Why are Mortgage Credit Scores Different Than What I see when I Pull It?

Why is My Credit Score Different from what the Lender Sees?

I get one of two responses (either shock or Ahhhhhh) after reporting back to potential borrowers what their credit scores are after taking their mortgage application:

1)      Shock  “I just checked my scores on my free app yesterday, I am shocked - they weren’t that high!  Awesome!”

2)      Ahhhhhhh?  “I just checked my scores on my free app yesterday, Ahhhhhhhhh? They weren’t that low, what happened – what did you do!?”

With that, obviously, the common question is then, why is my credit score different when you pull it from where I saw it, literally just (insert time frame here) ago.

This is the explanation to why.  We’ll start with some nerdom and finish with some fried chicken.  So join us on a whimsical journey as we uncover the secrets behind the magical numbers, exploring the nuances, quirks, and the playful dance known as the FICO Mortgage Score.

The FICO Family Tree

First and foremost, did you know there are different types of credit pulls?   Each is unique in the amount of history it looks at, and how it weighs different items as it calculate your score.   Did you know that there are literally over 20 different types of credit pulls (not including what Kredit Karma or those free apps show you)?

Common Components inside each Credit Score Calculation:

1. Payment History - The Foundation:

While ALL credit pulls look at payment history, the Mortgage FICO Score places heightened importance on payment history (its estimated to be at about 35% of the score’s weighting), considering it the cornerstone of the homeownership journey. It aims to ensure reliability in making on-time mortgage payments specifically.

2. Credit Utilization - A Different Perspective:

While acknowledging credit utilization, the Mortgage Score views it through a broader lens, recognizing the management of a mix of installment and revolving debts in homeownership.

3. Debt-to-Income Ratio - A Solo Indicator:

In the realm of mortgage lending, the debt-to-income ratio takes center stage, indicating the delicate balance between debts and income. A lower ratio is crucial for a favorable Mortgage Score.

4. Length of Credit History - The Timeless Element:

The Mortgage Score appreciates the depth and length of your credit history, understanding that individuals with longer financial journeys have likely honed their credit profiles over time.

5. New Credit - A Subdued Consideration:

While acknowledging the importance of responsible credit management, the Mortgage Score considers new credit activity in a more subdued manner, recognizing the delicate balance required for homeownership.

6. Bankruptcy and Foreclosure Events:

A Mortgage Score looks as far back as 7 years for both Chapter 7 and Chapter 11 Bankruptcy (other models do not look this far back).  If there is a derogatory event such as this – it becomes a major driver in bringing the score down.

7. Collections:

Personally, I’ve seen something as miniscule as a forgotten annual fee on a forgotten credit card affects a credit score by nearly 80 points on a Mortgage Score.  Something as silly as forgetting to pay this once-a-year fee on a credit card that doesn’t get used otherwise can literally be the difference in qualifying for a mortgage or not.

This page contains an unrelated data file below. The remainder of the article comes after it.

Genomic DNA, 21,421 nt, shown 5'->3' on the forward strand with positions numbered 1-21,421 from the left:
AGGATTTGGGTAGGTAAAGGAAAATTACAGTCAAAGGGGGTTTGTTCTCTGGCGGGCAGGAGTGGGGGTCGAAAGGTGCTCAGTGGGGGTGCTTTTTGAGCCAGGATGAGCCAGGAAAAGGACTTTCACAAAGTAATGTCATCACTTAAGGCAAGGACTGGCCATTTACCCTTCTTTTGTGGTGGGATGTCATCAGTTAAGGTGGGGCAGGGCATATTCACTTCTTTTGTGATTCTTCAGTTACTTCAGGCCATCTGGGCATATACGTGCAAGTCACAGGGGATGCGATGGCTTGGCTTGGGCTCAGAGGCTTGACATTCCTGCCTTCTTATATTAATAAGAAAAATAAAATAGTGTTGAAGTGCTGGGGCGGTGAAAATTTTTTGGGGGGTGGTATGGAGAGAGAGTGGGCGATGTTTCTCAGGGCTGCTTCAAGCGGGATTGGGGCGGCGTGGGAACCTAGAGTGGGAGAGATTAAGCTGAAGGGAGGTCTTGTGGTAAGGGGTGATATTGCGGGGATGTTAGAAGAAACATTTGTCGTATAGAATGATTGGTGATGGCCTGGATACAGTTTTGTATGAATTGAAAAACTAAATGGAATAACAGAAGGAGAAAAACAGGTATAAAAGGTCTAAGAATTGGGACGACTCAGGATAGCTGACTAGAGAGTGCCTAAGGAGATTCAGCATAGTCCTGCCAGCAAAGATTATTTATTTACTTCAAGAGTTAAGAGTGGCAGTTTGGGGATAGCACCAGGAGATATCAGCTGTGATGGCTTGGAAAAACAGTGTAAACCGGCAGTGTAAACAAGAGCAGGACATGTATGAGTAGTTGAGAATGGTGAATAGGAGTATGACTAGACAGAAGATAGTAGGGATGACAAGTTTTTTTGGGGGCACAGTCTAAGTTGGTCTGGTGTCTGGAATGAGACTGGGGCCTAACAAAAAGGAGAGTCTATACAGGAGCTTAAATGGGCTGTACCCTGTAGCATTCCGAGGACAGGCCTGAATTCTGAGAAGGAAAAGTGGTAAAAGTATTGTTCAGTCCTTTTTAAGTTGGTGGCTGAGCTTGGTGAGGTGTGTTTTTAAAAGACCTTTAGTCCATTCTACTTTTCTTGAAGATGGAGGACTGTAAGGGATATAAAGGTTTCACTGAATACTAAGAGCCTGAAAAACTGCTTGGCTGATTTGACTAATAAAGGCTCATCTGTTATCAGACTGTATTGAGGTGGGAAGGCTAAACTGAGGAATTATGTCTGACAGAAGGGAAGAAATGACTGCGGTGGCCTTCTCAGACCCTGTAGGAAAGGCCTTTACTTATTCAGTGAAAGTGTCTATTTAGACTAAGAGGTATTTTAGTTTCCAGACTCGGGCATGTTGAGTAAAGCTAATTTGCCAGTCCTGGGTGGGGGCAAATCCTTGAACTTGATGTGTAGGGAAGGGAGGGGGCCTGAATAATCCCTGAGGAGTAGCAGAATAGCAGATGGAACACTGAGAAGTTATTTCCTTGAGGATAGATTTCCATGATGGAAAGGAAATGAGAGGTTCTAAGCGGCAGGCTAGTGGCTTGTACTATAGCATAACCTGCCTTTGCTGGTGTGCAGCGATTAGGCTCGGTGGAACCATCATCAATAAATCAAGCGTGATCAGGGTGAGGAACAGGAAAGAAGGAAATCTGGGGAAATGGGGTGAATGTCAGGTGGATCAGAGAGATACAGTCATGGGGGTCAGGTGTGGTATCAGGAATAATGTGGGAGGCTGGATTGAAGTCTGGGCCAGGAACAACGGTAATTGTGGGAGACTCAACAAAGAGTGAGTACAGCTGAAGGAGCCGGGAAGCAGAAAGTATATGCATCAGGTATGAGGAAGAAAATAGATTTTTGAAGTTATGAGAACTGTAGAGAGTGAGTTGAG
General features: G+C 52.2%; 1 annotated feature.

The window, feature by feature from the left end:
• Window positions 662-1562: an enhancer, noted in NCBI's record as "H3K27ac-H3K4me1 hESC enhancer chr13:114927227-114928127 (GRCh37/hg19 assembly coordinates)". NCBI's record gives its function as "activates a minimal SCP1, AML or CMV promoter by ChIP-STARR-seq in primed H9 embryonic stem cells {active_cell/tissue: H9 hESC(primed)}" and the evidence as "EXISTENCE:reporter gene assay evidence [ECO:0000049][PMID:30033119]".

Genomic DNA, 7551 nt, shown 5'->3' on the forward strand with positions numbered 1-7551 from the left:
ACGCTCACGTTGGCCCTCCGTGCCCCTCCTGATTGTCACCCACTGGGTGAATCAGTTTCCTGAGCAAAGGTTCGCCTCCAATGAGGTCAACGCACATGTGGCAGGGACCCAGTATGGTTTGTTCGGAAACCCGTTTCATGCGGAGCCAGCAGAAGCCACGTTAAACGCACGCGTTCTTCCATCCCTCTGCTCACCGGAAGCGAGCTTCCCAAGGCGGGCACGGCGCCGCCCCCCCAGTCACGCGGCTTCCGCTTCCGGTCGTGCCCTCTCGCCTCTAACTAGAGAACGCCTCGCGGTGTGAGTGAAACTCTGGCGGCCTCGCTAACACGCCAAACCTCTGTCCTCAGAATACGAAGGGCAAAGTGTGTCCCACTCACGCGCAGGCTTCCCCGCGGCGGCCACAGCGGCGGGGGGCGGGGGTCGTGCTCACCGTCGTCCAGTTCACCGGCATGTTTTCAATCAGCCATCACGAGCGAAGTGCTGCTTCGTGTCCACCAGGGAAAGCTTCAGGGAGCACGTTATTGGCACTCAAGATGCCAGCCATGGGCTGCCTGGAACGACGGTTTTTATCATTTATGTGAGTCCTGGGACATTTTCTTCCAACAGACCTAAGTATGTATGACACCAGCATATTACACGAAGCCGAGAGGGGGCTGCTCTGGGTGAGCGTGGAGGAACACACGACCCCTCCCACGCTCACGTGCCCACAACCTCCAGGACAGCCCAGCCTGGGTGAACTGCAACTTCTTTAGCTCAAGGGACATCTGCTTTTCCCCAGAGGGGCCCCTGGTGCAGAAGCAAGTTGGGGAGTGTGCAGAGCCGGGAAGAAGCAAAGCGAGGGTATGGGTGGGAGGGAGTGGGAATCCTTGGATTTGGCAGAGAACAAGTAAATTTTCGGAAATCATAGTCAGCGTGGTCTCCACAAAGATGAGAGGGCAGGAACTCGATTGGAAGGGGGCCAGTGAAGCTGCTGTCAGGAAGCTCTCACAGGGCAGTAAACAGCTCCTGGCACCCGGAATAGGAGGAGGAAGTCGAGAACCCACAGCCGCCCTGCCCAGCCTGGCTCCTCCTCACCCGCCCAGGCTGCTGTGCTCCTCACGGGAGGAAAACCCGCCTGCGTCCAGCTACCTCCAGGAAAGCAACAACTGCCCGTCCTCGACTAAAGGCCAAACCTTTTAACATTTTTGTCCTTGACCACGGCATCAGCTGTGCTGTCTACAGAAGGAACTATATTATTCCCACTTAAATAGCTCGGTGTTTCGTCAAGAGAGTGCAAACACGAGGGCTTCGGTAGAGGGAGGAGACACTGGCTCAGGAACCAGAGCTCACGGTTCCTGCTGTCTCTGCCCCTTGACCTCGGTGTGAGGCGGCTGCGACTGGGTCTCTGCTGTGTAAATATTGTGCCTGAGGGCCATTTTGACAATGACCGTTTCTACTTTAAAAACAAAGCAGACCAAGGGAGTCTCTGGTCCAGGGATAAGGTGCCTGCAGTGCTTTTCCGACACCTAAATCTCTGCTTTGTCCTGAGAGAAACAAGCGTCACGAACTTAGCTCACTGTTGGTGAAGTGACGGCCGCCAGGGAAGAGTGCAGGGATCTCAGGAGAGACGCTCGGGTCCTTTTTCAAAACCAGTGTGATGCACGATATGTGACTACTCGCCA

Uniqueness of the Mortgage Score vs. other types:

I’ve always imagined the FICO as being Kentucky Fried Chicken’s recipe.  We all know what herbs and spices are used, but can only estimate the ratios of each.  If TransUnion, Experian, and Equifax told us how exactly the algorithm worked, they’d be out of business.

When a Credit Report is pulled for a Credit Card, it’s the same herbs and spices – but weighed differently than what is used for a Car, Boat, RV, Mobile Home, or house.  And that is why your Kredit Karma or FreeCreditReport.com Credit Scores from the three bureaus are different than the ones I see when I pull it for your mortgage application.  We are simply eating different pieces of fried batter on the same pieces of chicken.

Imagine it this way (listed from light to deep):

-          Free Apps:  This is just the inside cover summary of a much deeper and interesting 300 page novel to your credit history.  Because it’s just a 2 paragraph summary, there is no way for it to deep dive into each page.

-          Unsecured debts:  Because there is nothing to repossess, the only action a creditor can take is to send you to collections.  The information a creditor here is more geared towards how you do in the ‘honor system’ of keeping your promises to paying things like credit cards and medical debt.

-          Installment Liabilities:  This is yet an even deeper level of information looked at, because the lender does NOT want to go through the expense of having to repossess the asset.  Something like a car or boat is usually upside down (value vs. amount owed) when its repossessed as well.  This looks further back in time and at more information that a Credit Card Credit Pull

-          Mortgage Level Pull:  This is the deepest level of information that is looked at.  An Encyclopedia Britannica of information going back multiple years.  The reason?  A home is usually the largest thing that we’ll ever buy.  It’s also the toughest to take back as a lender.

* Specific loan program availability and requirements may vary. Please get in touch with your mortgage advisor for more information.

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